According its proponents, socially engaged art blurs the lines between
politics, community organizing and art. Projects such as community
gardens and centers, interactive and multi-generational workshops,
educational programs, and public art invoke the spirit of urgent social
transformation. The exhibition initiative Social Paper charts
the evolution of the art of hand papermaking in relation to recent
discourse around socially engaged art and points specifically to craft,
labor and site specificity, as well as the collaborative and community
aspects of hand papermaking as contemporary art practice.
urban elementary schools to indigenous tribes in Latin America to
communities of international war veterans, hand papermaking artists and
practitioners translate this medium into meaningful activity with
diverse constituencies. To date, no major exhibitions or discourse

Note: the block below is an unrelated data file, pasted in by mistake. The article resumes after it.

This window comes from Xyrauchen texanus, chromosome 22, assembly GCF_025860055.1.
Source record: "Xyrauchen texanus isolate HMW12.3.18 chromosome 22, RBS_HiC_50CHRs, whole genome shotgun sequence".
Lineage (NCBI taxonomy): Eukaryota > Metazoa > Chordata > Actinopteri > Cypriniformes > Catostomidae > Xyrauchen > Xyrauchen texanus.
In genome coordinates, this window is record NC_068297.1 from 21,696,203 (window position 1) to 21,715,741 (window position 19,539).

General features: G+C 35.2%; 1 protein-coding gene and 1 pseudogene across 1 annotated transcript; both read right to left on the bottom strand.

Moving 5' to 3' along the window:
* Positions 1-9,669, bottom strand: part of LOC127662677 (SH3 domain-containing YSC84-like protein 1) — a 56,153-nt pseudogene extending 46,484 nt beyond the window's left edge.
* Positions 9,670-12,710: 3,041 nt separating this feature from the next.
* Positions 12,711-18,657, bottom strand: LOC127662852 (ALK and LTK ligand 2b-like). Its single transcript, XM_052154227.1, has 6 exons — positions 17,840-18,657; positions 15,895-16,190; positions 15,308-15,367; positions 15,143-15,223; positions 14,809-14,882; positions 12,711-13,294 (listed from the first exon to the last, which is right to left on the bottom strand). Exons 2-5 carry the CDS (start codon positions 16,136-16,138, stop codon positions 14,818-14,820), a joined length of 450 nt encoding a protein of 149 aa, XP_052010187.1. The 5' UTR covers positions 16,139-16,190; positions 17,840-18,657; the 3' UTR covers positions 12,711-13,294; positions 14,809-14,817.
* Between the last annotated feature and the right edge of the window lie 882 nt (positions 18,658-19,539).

around this important and timely theme exist. This exhibition will
contribute to new scholarship in the field of craft arts and
specifically hand papermaking, as well as feature the work of the Center
for Book and Paper Arts, a unique institution in Chicago, and the world
that supports critical discourse and interdisciplinary activity in the
book and paper arts. Visit our Social Paper exhibition blog.
A series of pedagogically-based collaborations Melissa Potter designed for artists such as Alison Knowles, the Guerrilla Girls, Laura Anderson Barbata, and Yanomami community leader, Sheroanawë Hakihiiwë to create limited editions and engage with Columbia College Chicago Interdisciplinary Arts graduate students.